"Say hello to a world without cheap money," says John Waples in The Sunday Times. For the past five years, big business has been "hijacked by a crowd of smart financiers" using easy debt to buy and sell companies "at their whim". But the world's big banks, which have made billions fuelling the boom, are now bringing down the curtain.
In recent years, banks have been making fat profits from securitising and syndicating debt essentially making loans then selling them on to other investors. But the turmoil in the markets has left the banks on the hook for an estimated $8bn after investors showed little interest in buying the loans used to back several large leveraged buyouts. And this figure may be only the tip of the iceberg according to bankers there is around $200bn in debt in the US that banks have agreed to lend but have yet to syndicate, while Europe accounts for a further e40bn.
This securitising process worked fine for a while, but two dangers have become obvious, says John Gapper in the FT. First, as lending standards loosened, banks became less cautious. Private equity funds, the "institutional equivalent of subprime mortgage holders", were willing to pay them big fees to arrange more exotic and riskier types of loan finance for their buyouts. Many bankers, such as JP Morgan Chase CEO Jamie Dimon, had grown nervous about such instruments albeit too late. Second, debt securities have become so complex that "investors in them have not understood precisely what kind of credit or market risks they are taking on" as was evidenced in June when two Bear Stearns hedge funds ran into trouble. Investors are now reading across from severe problems in mortgage-backed securities to other debt instruments, such as those used to fund buyouts, and "worrying that the latter face a similar reckoning".
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The impending credit crunch is not the traditional kind, in which banks that made losses pull back from lending. Instead, it's a new variety, "caused by debt investors worrying that they have been taken for a ride" and who are thus unwilling to buy more debt. Meanwhile, the banks' balance sheets are stuffed with loans that they may struggle to sell for a long time and so their ability to make new loans will be reduced. And who is the prime architect of this mess? Ex-Federal Reserve chairman Alan Greenspan, according to Tim Price, also in the FT. It was Greenspan who "practically drowned asset markets with a tidal wave of liquidity and easy money" after the dotcom bust and drove the Federal funds rate down to a four-decade low of 1% in 2003-2004. He also opened the "floodgates of liquidity" that saved the US equity market, but triggered "an unsustainable boom in government and corporate debt, residential property and a carnival of mortgage lending unimpaired by anything approaching prudence".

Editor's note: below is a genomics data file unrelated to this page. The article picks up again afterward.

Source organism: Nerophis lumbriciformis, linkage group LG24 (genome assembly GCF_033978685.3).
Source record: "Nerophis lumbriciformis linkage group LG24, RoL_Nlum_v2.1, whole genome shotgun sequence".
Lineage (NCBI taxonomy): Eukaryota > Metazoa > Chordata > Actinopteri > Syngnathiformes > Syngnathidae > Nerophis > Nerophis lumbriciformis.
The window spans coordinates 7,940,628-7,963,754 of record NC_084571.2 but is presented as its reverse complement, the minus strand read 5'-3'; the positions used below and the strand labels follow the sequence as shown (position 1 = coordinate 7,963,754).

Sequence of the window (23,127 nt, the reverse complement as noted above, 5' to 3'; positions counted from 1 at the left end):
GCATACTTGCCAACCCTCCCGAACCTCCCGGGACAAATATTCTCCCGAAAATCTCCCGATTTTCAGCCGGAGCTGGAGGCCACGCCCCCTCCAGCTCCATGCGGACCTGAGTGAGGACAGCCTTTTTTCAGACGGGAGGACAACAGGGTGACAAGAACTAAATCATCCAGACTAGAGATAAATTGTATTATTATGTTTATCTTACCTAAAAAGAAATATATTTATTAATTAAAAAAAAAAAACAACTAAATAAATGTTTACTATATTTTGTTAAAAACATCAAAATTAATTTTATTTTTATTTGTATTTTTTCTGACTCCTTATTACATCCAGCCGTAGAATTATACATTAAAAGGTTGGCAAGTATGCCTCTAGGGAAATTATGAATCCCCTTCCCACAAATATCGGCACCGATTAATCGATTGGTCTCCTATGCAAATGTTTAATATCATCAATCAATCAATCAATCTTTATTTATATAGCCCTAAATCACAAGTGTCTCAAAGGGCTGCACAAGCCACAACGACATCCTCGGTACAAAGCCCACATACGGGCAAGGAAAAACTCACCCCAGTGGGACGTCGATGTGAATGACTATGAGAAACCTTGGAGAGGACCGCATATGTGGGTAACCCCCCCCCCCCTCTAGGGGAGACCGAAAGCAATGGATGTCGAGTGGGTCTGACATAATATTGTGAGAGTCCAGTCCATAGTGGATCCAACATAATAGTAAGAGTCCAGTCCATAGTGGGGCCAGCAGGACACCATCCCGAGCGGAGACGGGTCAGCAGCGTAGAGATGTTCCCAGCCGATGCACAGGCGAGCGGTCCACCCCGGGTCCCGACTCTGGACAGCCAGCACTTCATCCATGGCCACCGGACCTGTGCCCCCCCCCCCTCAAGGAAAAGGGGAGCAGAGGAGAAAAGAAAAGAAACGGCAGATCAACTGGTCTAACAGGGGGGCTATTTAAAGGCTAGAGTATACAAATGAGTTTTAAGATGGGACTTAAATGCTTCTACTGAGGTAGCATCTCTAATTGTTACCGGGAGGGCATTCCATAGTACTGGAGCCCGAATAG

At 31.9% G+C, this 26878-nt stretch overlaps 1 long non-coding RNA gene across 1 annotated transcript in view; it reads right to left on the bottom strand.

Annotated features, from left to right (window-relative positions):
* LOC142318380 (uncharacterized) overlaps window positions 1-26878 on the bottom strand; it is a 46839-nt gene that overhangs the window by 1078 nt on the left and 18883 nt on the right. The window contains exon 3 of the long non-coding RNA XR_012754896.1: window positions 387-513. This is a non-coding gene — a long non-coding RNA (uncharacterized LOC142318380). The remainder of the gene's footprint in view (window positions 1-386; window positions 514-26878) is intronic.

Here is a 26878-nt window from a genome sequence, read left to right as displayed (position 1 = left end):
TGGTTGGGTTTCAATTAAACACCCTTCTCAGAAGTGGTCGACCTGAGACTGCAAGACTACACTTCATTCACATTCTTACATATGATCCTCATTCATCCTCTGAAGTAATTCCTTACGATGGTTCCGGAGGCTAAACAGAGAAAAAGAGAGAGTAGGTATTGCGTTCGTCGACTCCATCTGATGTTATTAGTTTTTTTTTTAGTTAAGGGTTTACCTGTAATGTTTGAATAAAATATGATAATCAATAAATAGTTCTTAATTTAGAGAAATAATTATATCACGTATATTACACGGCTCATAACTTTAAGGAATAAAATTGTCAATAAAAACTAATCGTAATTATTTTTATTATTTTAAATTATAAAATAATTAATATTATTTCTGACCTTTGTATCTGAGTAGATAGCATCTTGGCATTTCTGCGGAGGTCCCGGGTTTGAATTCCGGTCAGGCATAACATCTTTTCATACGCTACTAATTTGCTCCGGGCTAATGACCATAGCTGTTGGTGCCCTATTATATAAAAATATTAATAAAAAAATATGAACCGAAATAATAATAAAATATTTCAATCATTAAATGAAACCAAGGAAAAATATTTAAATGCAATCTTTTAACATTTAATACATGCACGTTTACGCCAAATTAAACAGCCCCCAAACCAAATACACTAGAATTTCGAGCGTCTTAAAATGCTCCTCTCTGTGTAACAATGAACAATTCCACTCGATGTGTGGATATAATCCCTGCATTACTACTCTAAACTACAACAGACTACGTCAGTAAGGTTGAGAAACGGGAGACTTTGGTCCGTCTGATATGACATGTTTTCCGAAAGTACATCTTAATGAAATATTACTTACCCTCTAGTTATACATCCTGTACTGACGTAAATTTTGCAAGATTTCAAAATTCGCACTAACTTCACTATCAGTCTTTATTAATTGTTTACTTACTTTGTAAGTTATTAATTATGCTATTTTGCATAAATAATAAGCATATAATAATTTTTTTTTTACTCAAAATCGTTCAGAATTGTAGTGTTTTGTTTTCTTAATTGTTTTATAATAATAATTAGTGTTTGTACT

We're living with the consequences of a grave policy error, agrees Hamish McRae in The Independent On Sunday. But last week's break in the stockmarkets still looks like a correction, rather than a crash. The tightening of global monetary policy probably still has some way to run, making private equity a less eager buyer of public companies. But support for equities will come from other quarters the "most obvious of these will be Asian and Middle East savings", he argues. "Something else needs to go wrong before this cycle is brought to a close."
Still, at times like this, it may be better to invest in creditors than debtors, says Edward Hadas on Breakingviews. That means avoiding the overindebted US; instead, with their undervalued currencies and world-class big companies, "Japan and Korea look more secure". Korean stocks are cheap and Japan is inexpensive by local historical standards. And with positive trade balances of about 2% of GDP, both countries share a major attribute of being on the right side of the global balance sheet.
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